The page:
Government can’t control mealie meal prices – Haabazoka
By Malawo Malawo
DR LUBINDA Habazoka says the best way government can reduce mealie meal prices across the country is to ensure that there is a stable macro-economic environment.
And Dr Habazoka says solar-powered hammer mills on their own cannot help to lower mealie meal prices.
A 25 kilogramme bag of breakfast mealie meal is currently being sold at between K82 and K120 across the country.
Dr Habazoka, a senior business lecturer at the Copperbelt University, explained that commodity prices in a market economy like Zambia could not be controlled by the government.
“The issue of mealie meal prices is quite contentious in Zambia and unfortunately, Zambia is a market economy and so, when you look at millers, they go and buy maize from the open market – they buy from farmers and they also buy from the FRA. So, if a milling company basically is buying maize from the FRA at a reduced price, it means that government is subsiding. Given the fact that the price for farm inputs like maize seed, labour for growing the maize and fertilizer has gone up, you expect the farmer to also adjust upwards the price of maize for them to remain in business,” Dr Habazoka said in an interview.
He noted that when milling companies buy maize directly from the farmers, they do so at market reflective conditions.
“The miller is then going to sell mealie meal at prices that are reflecting market conditions. But since mealie meal is a very vital product for Zambia, the government does not want to see the price of mealie meal going up because it (mealie meal) is tied to votes,” Dr Haabazoka observed.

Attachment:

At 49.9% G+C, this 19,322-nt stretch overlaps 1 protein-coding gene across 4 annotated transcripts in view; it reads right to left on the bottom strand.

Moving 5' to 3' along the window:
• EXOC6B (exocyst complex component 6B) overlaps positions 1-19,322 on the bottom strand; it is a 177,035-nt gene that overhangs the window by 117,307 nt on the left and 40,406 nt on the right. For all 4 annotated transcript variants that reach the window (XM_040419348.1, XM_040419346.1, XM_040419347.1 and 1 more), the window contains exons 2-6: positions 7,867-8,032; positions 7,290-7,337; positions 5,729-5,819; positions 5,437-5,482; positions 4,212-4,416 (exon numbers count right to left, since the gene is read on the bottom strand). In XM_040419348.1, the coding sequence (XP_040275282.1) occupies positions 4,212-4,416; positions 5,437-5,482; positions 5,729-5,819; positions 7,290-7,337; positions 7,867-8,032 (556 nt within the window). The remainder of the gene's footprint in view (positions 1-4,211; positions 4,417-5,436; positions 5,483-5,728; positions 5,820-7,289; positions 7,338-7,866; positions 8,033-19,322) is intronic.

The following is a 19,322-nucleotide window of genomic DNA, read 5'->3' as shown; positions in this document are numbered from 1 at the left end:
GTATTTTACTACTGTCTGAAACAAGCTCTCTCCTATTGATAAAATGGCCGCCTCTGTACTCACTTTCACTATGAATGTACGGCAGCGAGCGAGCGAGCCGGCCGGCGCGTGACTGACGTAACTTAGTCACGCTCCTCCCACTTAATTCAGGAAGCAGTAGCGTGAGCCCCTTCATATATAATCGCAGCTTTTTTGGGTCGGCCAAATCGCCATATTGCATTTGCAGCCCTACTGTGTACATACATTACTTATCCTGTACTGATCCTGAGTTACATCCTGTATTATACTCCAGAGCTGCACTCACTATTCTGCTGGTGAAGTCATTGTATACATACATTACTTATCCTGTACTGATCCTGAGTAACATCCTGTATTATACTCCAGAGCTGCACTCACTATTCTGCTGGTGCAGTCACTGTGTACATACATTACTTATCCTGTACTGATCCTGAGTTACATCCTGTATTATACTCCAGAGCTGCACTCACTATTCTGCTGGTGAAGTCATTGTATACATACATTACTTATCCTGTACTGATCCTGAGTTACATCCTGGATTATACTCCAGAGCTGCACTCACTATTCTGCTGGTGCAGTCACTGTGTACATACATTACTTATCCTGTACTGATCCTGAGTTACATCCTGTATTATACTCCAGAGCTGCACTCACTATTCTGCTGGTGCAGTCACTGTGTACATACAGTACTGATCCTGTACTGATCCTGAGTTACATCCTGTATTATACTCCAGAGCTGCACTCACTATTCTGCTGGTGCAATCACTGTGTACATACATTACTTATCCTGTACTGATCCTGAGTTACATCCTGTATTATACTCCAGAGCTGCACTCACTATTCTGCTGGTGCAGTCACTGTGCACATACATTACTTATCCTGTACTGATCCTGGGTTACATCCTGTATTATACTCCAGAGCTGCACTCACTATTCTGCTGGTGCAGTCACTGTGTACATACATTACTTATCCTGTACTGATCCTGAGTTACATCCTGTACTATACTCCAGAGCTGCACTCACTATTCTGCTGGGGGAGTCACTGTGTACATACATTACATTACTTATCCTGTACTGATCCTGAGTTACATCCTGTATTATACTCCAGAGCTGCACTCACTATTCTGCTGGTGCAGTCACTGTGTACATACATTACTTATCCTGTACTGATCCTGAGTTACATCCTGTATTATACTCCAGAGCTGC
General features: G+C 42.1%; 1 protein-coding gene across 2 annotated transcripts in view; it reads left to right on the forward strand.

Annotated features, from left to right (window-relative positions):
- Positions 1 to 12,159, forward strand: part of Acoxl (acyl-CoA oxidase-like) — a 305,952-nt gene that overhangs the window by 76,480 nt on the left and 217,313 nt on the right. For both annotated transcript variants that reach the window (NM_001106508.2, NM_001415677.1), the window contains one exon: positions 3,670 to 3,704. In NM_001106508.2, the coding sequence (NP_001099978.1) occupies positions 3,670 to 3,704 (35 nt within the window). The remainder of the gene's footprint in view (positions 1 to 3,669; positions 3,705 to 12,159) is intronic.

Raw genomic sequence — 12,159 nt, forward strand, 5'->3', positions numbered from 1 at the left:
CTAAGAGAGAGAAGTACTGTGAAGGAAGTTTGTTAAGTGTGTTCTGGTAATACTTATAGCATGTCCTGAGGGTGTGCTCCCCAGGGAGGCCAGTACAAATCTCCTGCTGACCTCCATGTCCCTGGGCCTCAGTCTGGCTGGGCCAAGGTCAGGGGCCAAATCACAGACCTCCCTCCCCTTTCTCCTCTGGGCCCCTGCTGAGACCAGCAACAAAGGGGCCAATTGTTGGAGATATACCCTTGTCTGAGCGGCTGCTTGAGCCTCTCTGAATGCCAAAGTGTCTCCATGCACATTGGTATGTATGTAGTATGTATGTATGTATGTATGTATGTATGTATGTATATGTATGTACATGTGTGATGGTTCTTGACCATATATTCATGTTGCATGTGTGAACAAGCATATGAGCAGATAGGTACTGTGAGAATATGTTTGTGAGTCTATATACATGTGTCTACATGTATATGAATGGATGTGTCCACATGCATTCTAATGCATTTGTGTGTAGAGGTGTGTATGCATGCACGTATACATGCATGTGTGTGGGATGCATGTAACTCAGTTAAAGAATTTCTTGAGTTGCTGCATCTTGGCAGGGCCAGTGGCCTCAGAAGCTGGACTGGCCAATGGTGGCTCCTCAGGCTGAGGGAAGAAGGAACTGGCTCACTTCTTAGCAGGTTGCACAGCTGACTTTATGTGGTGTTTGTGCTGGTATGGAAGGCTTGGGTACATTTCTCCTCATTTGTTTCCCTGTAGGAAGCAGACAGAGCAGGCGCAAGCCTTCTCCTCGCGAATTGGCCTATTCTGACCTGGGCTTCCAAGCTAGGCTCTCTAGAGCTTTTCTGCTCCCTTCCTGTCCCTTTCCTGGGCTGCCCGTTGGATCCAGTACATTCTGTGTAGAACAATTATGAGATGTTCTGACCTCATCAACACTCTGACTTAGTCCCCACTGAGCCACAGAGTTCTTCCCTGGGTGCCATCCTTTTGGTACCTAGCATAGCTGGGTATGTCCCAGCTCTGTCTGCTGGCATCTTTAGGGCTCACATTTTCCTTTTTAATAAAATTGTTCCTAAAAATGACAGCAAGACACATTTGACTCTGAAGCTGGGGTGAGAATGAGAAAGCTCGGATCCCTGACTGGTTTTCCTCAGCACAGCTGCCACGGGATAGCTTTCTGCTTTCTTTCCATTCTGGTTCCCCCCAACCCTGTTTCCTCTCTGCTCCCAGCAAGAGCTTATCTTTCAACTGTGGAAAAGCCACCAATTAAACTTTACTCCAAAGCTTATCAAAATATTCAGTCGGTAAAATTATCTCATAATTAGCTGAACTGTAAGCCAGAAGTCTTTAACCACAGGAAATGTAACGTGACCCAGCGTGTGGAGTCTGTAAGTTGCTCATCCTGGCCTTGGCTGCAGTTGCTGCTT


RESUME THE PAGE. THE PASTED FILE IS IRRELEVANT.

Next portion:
“But when you look at the prices of our goods and services, they have gone up by over 100 per cent and so, why should the price of mealie meal stay the same when it’s also a good sold in the shops and also confined to the laws of supply and demand?”
He added that the government, as a mechanism to lower mealie meal prices, should either subsidise the farmer or the consumer by offloading cheaper maize to the millers.
“Toll fees have been increased from K10 to K20 for a small vehicle and so, why shouldn’t mealie meal prices go up? By increasing the toll fee to K20, maybe the government is looking at [the fact that] the K10 has no worth for them. So, why shouldn’t millers sell mealie meal at a price that is reflecting market conditions? Actually, the correct market price for mealie meal should be around K150 because that’s basically what [current] market conditions are saying,” Dr Habazoka explained, adding that the main reason maize and mealie meal smuggling was still rampant in Zambia was lack of a cost-reflective local market.
“If you go to external markets, you’ll make some profits. So, the best way of keeping the prices of mealie meal lower is to keep the macro-economic fundamentals stable; reduce taxes, increase the value of the kwacha by reducing government borrowing and also bring in macro-economic stability [because] businesses are supposed to plan.”
And Dr Habazoka argued that solar-powered hammer mills could not reduce prices of mealie meal.
“The problem with solar-powered mills is that they are not the farmers. Solar-powered mills do not grow maize, they do not buy fertilises. Solar powered-mills, basically, depend on the supply from the farmers. So, as a farmer, if a KG of maize is going to remain stagnant for the next 10 years when I’m being asked to pay more Pay As You Earn, I’m being asked to pay more for fuel, I’m being asked to pay more for sugar, shoes and vehicles, I won’t grow maize but I will jump to soya beans, like most farmers have done in this farming season. We are talking about a market economy where people are supposed to make a profit to give them an incentive, otherwise millers are going to close down. Why operate a milling plant when you cannot make a profit from it?” wondered Dr Habazoka.